He's not alone. Almost everyone moves at a snail's pace in "Only God Forgives." Refn stages each scene with the self-serious bleakness of a Robert Bresson picture, but applies such a cheap, one-note premise that his air quote approach to art house aesthetics reeks of student film indulgence. That doesn't mean that "Only God Forgives" fails to offer the occasional cheap delights, most of which involve rampant bloodshed; the red-tinted scenes shot at the bordellos and seedy hotel rooms where much of the action takes place thoroughly enhance the grimy feel. Yet Refn appears more intent on making an actual cheesy fight movie in the stereotypical language of the genre rather than using it for his own means.

"Only God Forgives" Radius
As a result, Gosling's ability to riff on the exalting of the male body has been downgraded to prosaic stares and barely the semblance of personality. In one scene, he actively fingers the prostitute whom he eventually, maybe falls for, but even when aroused his face reads as if he's been inexplicably lobotomized. This isn't a bad performance; it's not even acting in the traditional sense. Gosling has been downgraded to a prop.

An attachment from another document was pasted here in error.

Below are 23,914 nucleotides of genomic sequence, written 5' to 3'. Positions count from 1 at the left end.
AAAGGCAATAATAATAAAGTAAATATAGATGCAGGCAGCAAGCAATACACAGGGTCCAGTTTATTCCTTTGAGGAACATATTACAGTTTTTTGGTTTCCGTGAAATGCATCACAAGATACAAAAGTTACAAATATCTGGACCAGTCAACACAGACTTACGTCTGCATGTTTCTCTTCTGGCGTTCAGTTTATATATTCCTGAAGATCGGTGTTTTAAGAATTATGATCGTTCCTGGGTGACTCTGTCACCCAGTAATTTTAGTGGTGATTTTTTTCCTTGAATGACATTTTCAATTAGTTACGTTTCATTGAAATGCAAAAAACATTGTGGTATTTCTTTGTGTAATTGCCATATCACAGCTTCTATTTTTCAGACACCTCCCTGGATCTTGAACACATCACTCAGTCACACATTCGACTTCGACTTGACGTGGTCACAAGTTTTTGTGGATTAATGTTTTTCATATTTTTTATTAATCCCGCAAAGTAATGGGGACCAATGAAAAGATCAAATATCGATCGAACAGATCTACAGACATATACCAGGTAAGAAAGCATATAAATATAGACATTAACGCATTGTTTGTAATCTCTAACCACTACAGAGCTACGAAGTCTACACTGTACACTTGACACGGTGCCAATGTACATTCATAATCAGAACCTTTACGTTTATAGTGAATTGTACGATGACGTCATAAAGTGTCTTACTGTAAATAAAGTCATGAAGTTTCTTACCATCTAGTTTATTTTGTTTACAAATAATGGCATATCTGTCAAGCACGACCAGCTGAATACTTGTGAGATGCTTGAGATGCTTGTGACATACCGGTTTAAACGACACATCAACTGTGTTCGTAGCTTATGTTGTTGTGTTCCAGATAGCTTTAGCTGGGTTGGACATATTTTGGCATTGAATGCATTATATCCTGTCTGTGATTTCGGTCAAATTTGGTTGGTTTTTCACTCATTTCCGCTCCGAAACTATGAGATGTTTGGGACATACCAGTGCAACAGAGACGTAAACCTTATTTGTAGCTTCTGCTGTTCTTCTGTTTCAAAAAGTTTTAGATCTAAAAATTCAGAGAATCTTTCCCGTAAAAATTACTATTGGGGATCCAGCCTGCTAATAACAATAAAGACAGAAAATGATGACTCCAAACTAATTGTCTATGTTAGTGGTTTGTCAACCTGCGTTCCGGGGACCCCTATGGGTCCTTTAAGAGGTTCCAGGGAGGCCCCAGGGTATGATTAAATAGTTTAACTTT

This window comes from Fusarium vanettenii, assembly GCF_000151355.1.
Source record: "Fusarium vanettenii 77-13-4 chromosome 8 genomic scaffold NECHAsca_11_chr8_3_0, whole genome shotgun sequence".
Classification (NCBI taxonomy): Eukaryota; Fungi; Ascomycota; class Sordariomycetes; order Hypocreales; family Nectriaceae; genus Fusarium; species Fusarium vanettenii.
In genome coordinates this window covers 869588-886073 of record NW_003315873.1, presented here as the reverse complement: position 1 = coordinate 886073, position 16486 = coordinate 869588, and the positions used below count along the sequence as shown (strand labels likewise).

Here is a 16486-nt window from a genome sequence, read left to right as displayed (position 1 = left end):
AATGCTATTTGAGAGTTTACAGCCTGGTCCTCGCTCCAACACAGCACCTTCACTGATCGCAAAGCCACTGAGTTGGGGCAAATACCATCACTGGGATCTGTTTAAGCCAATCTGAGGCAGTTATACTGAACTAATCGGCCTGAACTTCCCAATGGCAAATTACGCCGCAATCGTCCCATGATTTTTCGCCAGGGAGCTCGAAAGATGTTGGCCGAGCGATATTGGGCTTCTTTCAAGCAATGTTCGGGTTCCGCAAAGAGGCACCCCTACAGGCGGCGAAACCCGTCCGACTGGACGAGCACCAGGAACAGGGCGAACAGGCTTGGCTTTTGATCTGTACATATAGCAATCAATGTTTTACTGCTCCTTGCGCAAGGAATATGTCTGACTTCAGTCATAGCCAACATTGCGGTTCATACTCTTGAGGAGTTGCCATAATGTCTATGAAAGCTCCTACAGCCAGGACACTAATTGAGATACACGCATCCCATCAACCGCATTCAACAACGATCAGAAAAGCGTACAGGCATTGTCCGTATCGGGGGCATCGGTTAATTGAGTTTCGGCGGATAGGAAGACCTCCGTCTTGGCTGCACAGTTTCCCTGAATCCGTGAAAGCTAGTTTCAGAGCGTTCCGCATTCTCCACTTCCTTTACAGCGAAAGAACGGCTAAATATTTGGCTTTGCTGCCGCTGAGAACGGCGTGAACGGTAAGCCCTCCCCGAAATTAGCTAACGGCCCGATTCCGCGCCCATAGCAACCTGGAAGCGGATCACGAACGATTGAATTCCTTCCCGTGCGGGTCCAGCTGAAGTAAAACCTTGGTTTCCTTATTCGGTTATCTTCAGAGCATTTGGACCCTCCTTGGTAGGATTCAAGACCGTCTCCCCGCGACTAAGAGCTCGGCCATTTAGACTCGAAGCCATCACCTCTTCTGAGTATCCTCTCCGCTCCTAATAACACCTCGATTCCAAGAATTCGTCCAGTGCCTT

READ MORE: Kristin Scott Thomas Talks 'Only God Forgives' at Cannes: 'This kind of film is really not my thing'

Refn usually has tremendous success when it comes to developing off-kilter characters, as demonstrated by the near-literary depths of his "Pusher" trilogy and the similarly expressionistic Viking tale "Valhalla Rising," which has much of the same eccentric brutality found in "Only God Forgives" but uses it to create a phantasmagorical alternate world. The new movie is too bogged down by rudimentary style gags to leave room for anything else. There are many deaths portrayed in unflinching, sometimes alarmingly grotesque details in "Only God Forgives," but Gosling's skill is its only true casualty. 

Criticwire grade: C